GrokSurf's San Diego

Local observations on water, environment, technology, law & politics

Groundwater dispute between San Diego and Sweetwater Authority

Posted by George J Janczyn on December 8, 2010

Is the City of San Diego’s environmental lawsuit against Sweetwater Authority actually more about asserting water rights in the San Diego Formation aquifer? The lawsuit alleges defects and procedural errors with the Environmental Impact Report (EIR), but a Sweetwater Authority representative told me San Diego is positioning itself to assert its pueblo water rights over the aquifer and perhaps lay claim to work already done by Sweetwater. The staffer made the remark in response to a question I asked during a recent open house at the Reynolds Groundwater Desalination Facility.

If you look at the City’s lawsuit, it does focus attention on the EIR and procedural issues — there’s no mention of pueblo water rights. However, there are definite allusions to claims on the water such as: “The City of San Diego is committed to managing its water rights and the groundwater resources within its jurisdiction…” and “…as an entity with water rights in the Formation, the City has a special interest in managing this important resource…” (page 2 of the lawsuit).

It’s true that San Diego has a “paramount right” to all water within the San Diego River watershed, including the groundwater, based on the City’s pueblo past (the Journal of San Diego History has this background on that business). The question, though, is what about the groundwater in the San Diego Formation aquifer? The issue is much murkier there.

The Sweetwater Authority has been drawing an average of 2,727 af/yr from six existing wells in the Formation since 1999, and now plans to install five additional wells to roughly double the take.

The San Diego Formation aquifer is bisected by four different drainage basins, so rights to its groundwater are hardly clear, and there’s relatively little that is known about how it behaves and is recharged. True, it has been the object of widespread study (see the USGS San Diego Hydrogeology web page and the County Water Authority’s San Diego Formation Aquifer Storage and Recovery studies). Legal claims and project ideas have been made, but the bottom line on the whole situation, as observed by Wes Danskin, Project Chief for the USGS San Diego Hydrogeology Project, is: “What I know is that the science is not well founded yet.”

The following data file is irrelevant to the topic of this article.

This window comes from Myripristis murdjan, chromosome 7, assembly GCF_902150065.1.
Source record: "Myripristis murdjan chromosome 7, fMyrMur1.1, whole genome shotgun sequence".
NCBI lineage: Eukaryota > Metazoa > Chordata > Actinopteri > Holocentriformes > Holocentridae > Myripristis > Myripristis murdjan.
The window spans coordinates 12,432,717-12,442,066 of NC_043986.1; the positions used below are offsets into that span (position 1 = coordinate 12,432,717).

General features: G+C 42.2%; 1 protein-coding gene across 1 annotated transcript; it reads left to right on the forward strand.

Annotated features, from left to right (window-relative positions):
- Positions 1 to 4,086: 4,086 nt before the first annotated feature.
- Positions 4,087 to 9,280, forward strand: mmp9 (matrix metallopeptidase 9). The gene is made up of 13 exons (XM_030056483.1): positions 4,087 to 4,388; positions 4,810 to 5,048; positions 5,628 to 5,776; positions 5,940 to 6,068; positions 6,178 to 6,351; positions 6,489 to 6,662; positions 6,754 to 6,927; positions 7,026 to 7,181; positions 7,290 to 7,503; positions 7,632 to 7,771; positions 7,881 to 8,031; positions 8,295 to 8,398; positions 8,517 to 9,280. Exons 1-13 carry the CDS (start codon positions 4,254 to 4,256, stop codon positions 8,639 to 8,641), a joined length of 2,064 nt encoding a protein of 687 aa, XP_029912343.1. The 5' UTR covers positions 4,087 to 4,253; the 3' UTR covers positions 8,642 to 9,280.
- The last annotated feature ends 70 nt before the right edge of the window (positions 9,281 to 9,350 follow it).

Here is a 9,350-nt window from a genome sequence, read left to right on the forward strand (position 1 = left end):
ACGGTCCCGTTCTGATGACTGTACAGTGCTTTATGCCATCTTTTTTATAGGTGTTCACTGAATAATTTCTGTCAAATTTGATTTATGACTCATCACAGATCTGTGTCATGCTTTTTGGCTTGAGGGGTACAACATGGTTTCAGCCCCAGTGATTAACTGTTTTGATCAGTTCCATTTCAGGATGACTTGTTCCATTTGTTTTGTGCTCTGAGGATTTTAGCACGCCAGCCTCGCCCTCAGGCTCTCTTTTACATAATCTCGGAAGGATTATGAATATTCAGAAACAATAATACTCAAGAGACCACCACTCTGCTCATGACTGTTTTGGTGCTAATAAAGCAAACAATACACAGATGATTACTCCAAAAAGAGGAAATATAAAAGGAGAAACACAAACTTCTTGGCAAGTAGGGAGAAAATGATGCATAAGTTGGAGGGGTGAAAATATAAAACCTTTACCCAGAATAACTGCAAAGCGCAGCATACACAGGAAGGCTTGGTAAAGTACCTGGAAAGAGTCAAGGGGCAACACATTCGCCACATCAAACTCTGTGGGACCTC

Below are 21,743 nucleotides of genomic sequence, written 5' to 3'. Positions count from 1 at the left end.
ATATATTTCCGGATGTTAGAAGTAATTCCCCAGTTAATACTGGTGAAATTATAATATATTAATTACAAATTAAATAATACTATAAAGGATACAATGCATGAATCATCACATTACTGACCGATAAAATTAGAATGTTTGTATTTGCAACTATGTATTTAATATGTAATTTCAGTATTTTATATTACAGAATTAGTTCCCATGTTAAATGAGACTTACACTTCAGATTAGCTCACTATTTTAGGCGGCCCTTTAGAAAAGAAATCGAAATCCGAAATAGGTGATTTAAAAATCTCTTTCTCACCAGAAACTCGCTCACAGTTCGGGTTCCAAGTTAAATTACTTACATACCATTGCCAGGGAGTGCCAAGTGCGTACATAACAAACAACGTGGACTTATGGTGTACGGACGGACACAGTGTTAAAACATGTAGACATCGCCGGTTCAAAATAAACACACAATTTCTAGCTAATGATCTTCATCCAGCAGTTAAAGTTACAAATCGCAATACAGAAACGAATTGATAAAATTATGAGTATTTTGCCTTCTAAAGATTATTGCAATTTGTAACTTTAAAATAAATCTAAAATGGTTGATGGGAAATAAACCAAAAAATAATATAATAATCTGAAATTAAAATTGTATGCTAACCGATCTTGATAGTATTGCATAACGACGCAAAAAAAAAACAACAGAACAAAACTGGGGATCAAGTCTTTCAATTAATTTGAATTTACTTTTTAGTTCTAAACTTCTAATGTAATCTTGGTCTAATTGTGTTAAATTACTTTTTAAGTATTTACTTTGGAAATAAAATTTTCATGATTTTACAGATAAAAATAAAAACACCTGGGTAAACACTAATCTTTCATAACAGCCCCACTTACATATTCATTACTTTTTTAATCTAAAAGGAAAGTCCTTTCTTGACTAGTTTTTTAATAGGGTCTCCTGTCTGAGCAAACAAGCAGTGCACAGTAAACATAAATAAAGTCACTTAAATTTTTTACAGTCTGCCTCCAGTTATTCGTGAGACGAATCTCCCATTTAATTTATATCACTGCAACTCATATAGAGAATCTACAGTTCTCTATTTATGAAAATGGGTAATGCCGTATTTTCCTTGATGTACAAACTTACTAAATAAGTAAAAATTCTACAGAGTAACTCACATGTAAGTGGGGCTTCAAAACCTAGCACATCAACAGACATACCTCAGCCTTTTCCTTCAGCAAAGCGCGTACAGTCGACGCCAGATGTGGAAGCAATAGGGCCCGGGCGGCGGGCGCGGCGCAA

Certainly any large-scale groundwater withdrawals should be based on thorough scientific understanding of the aquifer and San Diego’s lawsuit credibly addresses potential problems with increased pumping, including overdraft of the aquifer, land subsidence, seawater instrusion, and increased waste brine discharge from the desal plant going into storm drains and ultimately into San Diego Bay.

No doubt San Diego wants some of that Formation water for itself and increased withdrawal by Sweetwater threatens the remaining supply. The lawsuit states “Also, the City informed Sweetwater of a project it intends to construct within 4 to 5 years. Sweetwater chose to ignore this project as well.” For some reason the City seems reluctant to say what that is. When I sent email to PUD’s Arian Collins asking for the name of the specific project, he referred me to Eric Symons. Symons didn’t reply until a week later and then vaguely only to “confirm that it is the San Diego Formation Basin.” I’ve gotten no reply to my followup request to name the specific project.

One can try to guess which project, I suppose: here’s a general San Diego Formation Fact Sheet and a Mission Valley Basin Fact Sheet. The City also has an interest in drawing from groundwater below Balboa Park. However, the Mission Valley site is complicated by the groundwater contamination from the fuel tank farm near Qualcomm Stadium. As for beneath Balboa Park, it appears to be somewhat isolated from Formation groundwater flow so recharge would be a concern, according to Danskin.

Little is known about how the entire San Diego Formation aquifer recharges itself, but it should be safe to say the recharge capability is limited and large-scale withdrawals raise questions about sustainability.

Dec 8, 2010: A copy of San Diego’s complaint is reproduced below. Today I spoke with a clerk at Superior Court who said that Sweetwater has not yet filed a reply brief (the U-T article said today was the deadline for that), but that settlement negotiations are ongoing. A Status Conference has been scheduled for Dec 17. Meanwhile, the clerk also informed me that a NEW lawsuit will be filed on Dec 10, but it is not yet known what party will file that suit.


There’s another area I’ve been looking at that’s potentially linked to the San Diego Formation (it’s certainly in the San Diego River watershed), but it’s playing out a bit differently. The City has a pilot well located near the foot of the dam at El Capitan Reservoir to determine if seepage from the reservoir can be captured. Presumably that groundwater travels through El Monte Valley and is ultimately linked in some way with the San Diego Formation.

Presently many property owners in the El Monte Valley have their own wells drawing groundwater. Theoretically San Diego could exert its pueblo water rights against those wells but probably does not consider their use to be a problem.

As for the consequences of Helix Water District’s plan to develop a 5 mgd groundwater operation with its El Monte Valley IPR Project, I got this statement from Kate Breece, Public Affairs Manager at Helix Water District: The El Monte Valley Project would be a “put and take” project. We would have the right to any water we put into the basin, and we would take out no more than we put in. So, the City would not claim any of that water as belonging to the “watershed.” Our staff works with the City’s staff to make sure we keep them informed of our project.”


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